The open/closed principle states that a class should be open for extension but closed for modification.

I thought that the modification part referred strictly to altering the source code of the base class. But I had an argument with someone saying that this also involves overriding methods from the base class.

It this interpretation correct?

  • 3
    Method overriding in subtype polymorphism would probably more typyically be associated with Liskov substitution violations (such as in the Circle/Ellipse problem) than anything else. – TheInnerLight Jun 14 '16 at 13:17

Virtual methods allow replacing behavior of a base class in a derived class, without having to alter the base class and this means you adhere to the Open/Closed principle since you can extend the system without having to modify existing code.

Base classes (that are not purely abstract) however, tend to violate the Dependency Inversion Principle, since the derived class takes a dependency on the base class, which is a concrete component instead of being an abstraction. Remember, the DIP states that:

High-level modules should [...] depend on abstractions.

Besides this, base classes tend to violate the Interface Segregation Principle as well in case they define multiple public (or protected) methods that are not all used by the derived type. This is a violation of the ISP because:

no client should be forced to depend on methods it does not use

  • I'd disagree that having concrete methods on a base class violate ISP, as the client isn't forced to depend on them — they don't need to implement methods they won't use (as they're already there), e.g. compared to implementing an interface and then throwing a MethodNotSupportEdexception, or similar. I would say though that the number of unused methods feel correlated to the cohesion between sub and super class: if a lot of them aren't relevant, it's probably a smell that you've extended the wrong class, or another class needs to be extracted for the commonalities. – anotherdave Jun 15 '16 at 7:59
  • @anotherdave Having concrete methods on a base class is not a violation of the ISP, but having concrete methods on a base class that aren't used by a derivate actually is an ISP violation. Whether the client uses them or not is irrelevant, since the ISP states "no client should be forced to depend on methods it does not use". The same holds for wide interfaces, where the client just uses 1 out of 10 methods. It still depends on the other 9 methods, that are "already there". – Steven Jun 15 '16 at 9:24
  • @anotherdave But yes, there is a correlation between the number of unused methods in the base class and how cohesive this class is. Low cohesion is often an indication of a Single Responsibility Violation violation. You'll often see base classes being abused to implement cross-cutting concerns. Having multiple cross-cutting concerns in one base class is a SRP violation. – Steven Jun 15 '16 at 9:26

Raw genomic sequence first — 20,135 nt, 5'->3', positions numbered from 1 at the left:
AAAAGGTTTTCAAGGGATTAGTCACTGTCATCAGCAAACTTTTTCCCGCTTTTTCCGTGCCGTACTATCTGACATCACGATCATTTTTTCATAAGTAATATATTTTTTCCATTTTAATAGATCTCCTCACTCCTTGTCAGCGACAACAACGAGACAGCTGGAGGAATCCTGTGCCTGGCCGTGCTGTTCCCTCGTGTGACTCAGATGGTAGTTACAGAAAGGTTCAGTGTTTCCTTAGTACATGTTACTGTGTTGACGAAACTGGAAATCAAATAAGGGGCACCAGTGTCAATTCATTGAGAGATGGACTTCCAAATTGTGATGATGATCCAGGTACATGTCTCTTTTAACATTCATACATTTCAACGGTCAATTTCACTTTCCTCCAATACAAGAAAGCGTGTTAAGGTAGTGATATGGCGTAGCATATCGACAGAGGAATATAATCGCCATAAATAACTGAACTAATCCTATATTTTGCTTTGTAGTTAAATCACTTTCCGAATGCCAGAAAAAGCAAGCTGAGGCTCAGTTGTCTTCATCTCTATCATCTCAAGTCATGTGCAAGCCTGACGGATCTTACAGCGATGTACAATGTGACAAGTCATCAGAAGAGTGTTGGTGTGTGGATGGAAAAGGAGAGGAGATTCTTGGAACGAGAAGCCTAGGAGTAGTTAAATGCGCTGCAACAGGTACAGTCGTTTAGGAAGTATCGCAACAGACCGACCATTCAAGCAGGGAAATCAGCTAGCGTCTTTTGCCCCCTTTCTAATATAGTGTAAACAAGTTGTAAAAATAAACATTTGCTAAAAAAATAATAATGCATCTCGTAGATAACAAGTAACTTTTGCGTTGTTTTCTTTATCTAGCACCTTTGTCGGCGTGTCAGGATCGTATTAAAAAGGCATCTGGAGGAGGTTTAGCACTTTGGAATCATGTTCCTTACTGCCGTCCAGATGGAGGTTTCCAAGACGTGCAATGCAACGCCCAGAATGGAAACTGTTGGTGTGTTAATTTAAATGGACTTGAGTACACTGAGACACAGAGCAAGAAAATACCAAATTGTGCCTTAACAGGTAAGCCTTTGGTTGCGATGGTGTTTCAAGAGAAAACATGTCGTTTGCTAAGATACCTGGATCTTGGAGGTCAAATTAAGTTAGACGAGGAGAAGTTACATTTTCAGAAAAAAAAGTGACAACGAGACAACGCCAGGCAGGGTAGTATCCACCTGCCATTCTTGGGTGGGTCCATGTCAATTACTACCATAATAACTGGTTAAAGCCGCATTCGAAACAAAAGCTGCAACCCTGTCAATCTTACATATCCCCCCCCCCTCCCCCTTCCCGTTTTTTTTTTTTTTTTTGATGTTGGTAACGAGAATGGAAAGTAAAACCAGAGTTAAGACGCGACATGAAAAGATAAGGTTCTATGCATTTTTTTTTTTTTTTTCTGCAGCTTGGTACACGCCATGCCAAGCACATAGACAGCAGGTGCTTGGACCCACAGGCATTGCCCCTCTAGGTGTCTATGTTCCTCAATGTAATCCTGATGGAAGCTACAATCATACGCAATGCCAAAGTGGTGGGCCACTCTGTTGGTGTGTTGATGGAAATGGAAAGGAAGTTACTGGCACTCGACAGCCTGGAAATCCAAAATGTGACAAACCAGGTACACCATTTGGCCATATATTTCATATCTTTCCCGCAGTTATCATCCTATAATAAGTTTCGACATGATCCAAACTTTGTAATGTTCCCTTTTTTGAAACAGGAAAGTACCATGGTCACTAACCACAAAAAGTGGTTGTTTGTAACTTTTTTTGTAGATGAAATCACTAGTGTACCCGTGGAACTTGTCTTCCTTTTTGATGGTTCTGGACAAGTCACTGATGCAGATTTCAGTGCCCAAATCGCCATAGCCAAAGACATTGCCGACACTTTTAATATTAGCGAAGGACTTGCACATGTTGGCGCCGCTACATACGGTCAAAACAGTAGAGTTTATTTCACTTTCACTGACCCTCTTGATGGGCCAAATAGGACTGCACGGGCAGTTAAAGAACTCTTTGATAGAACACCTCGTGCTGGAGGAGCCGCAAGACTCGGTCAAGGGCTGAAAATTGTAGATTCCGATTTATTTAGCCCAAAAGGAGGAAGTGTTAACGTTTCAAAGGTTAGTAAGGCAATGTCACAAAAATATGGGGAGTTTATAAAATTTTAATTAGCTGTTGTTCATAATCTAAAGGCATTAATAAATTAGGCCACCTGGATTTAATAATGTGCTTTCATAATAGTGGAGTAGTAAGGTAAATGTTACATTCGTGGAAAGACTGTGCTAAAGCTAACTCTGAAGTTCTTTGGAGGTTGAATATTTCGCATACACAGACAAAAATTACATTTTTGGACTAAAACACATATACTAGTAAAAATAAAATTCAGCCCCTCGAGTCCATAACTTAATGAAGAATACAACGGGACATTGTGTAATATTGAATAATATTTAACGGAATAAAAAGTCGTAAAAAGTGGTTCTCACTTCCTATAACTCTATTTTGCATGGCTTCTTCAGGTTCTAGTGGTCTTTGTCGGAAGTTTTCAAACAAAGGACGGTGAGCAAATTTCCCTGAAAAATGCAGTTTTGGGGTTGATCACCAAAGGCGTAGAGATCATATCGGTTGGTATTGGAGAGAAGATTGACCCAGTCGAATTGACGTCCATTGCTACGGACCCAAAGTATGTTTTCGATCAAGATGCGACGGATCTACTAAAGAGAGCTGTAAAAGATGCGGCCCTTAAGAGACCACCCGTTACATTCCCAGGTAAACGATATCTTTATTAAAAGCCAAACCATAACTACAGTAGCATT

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    to take the argument to its extreme conclusion, that would mean every Java class is in violation of ISP, unless it makes use of all methods exposed by Object itself :) I think I've a different take to yours on what "client" is referring to — I'd see it as the containing class that's operating on the object, rather than the object's own superclass (e.g. if "Garage" contains a "SportsCar" which implements "Car", Garage would be the client here rather than Car), but agree that either way, whether it's a LSP violation or an ISP violation it's not an OCP violation :) – anotherdave Jun 15 '16 at 12:51

An override is a lot like a callback that anyone can register. It's like:

if (IsOverridden) CallCallback();
else DefaultImplementation(); //possibly empty

In that sense there is no modification. You are just reconfiguring the object to call the callback instead of doing the default behavior.

It's just like the click event of a button. You wouldn't consider subscribing to an event a modification. It's extension.


"I thought that the modification part referred strictly to altering the source code of the base class."

You thought right.

There is a plethora of ways to make a class extensible and allowing one to inherit from it is one of them. The keyword extend is even used in a few languages to enable inheritance which makes it quite obvious that we aren't modifying, we are extending...

Whether inheritance is the right solution to extensibility or not is another concern, but usually it is not though. Composition should be the preferred way to make classes extensible (e.g. Strategy, Observer, Decorator, Pipes and Filters, etc...)


Form "Adaptive Code via C#" book, virtual methods is a instrument to achieve OCP.

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